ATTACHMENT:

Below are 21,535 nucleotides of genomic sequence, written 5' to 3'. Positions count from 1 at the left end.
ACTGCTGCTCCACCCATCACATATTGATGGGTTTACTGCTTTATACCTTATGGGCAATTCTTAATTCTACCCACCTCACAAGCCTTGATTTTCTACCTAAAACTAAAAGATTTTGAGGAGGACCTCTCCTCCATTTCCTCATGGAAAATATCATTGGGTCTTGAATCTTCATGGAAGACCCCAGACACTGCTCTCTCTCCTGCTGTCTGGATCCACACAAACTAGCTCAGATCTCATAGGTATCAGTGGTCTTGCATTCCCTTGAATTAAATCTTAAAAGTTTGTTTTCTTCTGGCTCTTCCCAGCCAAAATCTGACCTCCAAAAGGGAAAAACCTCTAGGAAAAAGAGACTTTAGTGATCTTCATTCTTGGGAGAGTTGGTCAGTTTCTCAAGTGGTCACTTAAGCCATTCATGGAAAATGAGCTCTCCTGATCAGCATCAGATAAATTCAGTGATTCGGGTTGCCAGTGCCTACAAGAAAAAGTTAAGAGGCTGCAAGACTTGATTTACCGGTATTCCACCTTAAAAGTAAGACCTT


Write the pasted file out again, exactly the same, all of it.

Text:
Below are 21,535 nucleotides of genomic sequence, written 5' to 3'. Positions count from 1 at the left end.
ACTGCTGCTCCACCCATCACATATTGATGGGTTTACTGCTTTATACCTTATGGGCAATTCTTAATTCTACCCACCTCACAAGCCTTGATTTTCTACCTAAAACTAAAAGATTTTGAGGAGGACCTCTCCTCCATTTCCTCATGGAAAATATCATTGGGTCTTGAATCTTCATGGAAGACCCCAGACACTGCTCTCTCTCCTGCTGTCTGGATCCACACAAACTAGCTCAGATCTCATAGGTATCAGTGGTCTTGCATTCCCTTGAATTAAATCTTAAAAGTTTGTTTTCTTCTGGCTCTTCCCAGCCAAAATCTGACCTCCAAAAGGGAAAAACCTCTAGGAAAAAGAGACTTTAGTGATCTTCATTCTTGGGAGAGTTGGTCAGTTTCTCAAGTGGTCACTTAAGCCATTCATGGAAAATGAGCTCTCCTGATCAGCATCAGATAAATTCAGTGATTCGGGTTGCCAGTGCCTACAAGAAAAAGTTAAGAGGCTGCAAGACTTGATTTACCGGTATTCCACCTTAAAAGTAAGACCTT